Start by standing on the steps in the shallow end and play fetch with them.  Have them bring you the fetch toys and drop them by the side of the pool.  Slowly move down the steps into the water, continuing to play fetch.  Get all the way in the pool and throw the toys for them.  If the toys float, throw the toys in the other end of the pool every once in a while.  This just breaks up the game and allows them to cool off.  (Be sure that they understand where the steps are located so that they can easily exit the pool and bring the toy back to you.)

Wolfie and Fang are now playing with you in the pool and they are not always on top of you.  Because of the nature of the game, you have control of where they will be playing (or not playing).  This assures that if you have friends or guests who don't want to interact with them, they will have a good time too.

Give it a shot!  It has worked for us and has given us countless hours of fun pool time with family, friends, and Wolfie

For more information, please contact The Best Dog Trainers in South Florida.!

Saturday, June 11, 2011

Wolfie Going Nuts When We Are In The Pool

Whenever anyone gets in the pool, Wolfie goes nuts and wants to jump right in the middle of it.  We found this fun when he was small and it was just the family, but we don't want him to "belly flop" on my pool guests!  Any hope?

Oops!  You did the classic "it is so cute when he was small and it isn't any fun now that he is big" mistake.  This problem is just exacerbated because a lot of people splashing, jumping, and yelling in the pool is a really big distraction.  Since most dogs are very social animals, they want to get into the fun too.  This issue really has to be nipped in the bud when Wolfie is still young and the bad habit has not been mistakenly taught to him by you.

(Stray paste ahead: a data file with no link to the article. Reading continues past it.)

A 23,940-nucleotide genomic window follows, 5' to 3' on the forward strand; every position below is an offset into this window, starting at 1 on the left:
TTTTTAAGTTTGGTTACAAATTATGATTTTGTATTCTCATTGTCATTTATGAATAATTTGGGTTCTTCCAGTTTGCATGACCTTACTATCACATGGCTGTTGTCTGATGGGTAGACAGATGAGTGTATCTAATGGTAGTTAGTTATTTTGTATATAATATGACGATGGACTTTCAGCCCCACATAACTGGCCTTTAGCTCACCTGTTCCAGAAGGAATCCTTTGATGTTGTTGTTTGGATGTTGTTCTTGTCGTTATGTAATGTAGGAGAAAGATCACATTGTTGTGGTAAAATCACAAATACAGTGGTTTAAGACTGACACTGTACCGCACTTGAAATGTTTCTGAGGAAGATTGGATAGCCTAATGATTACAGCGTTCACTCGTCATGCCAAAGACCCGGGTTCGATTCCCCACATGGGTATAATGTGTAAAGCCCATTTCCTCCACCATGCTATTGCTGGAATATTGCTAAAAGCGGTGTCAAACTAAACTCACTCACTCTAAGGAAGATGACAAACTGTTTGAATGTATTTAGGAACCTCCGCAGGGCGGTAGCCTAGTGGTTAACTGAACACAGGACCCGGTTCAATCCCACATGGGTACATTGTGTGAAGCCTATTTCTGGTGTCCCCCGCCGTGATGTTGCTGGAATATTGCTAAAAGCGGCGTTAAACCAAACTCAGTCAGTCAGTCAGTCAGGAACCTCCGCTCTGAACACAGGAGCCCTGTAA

Here are some thoughts:
  • Everything here must be started when Wolfie is still young.
  • Have Wolfie (under supervision on leash) outside, near the pool with you.  You swim around the pool, but don't make a lot of "crazy pool sounds".  As soon as Wolfie starts to react to you, have the person supervising Wolfie redirect him in the opposite direction.  Direct him to a toy and have him focus on that.  Repeat the process until Wolfie understands that there are other things to do in the back yard besides focusing on you when you are in the pool.

    As Wolfie gets better at a farther distance, move him closer to the pool and add people in the pool.  As this improves, have people enter and leave the pool.  Finally, have people leave the pool, interact with Wolfie, and then get back into the pool.

    This process teaches Wolfie that he doesn't have to be in the pool to have fun with you while you are all outside in the pool area.
  • Have Wolfie in the house (under supervision with leash) while you are swimming in the pool.  If Wolfie starts to bark and run towards the door, have his handler redirect him towards a toy and social interaction. 

    Continue to ramp up the process with more activity in the pool and with more activity in the pool.  As Wolfie is improving, remove the handler, first to the other side of the room, next to an adjacent room, and finally outside.
The focus of our entire exercise is to socialize Wolfie with the notion that he is fine where ever he is while there is activity in the pool.

NOTE: If you want Wolfie to be a social dog in the pool with you, you will have to invite him in the pool, and on your terms.  This will be a topic of a future blog.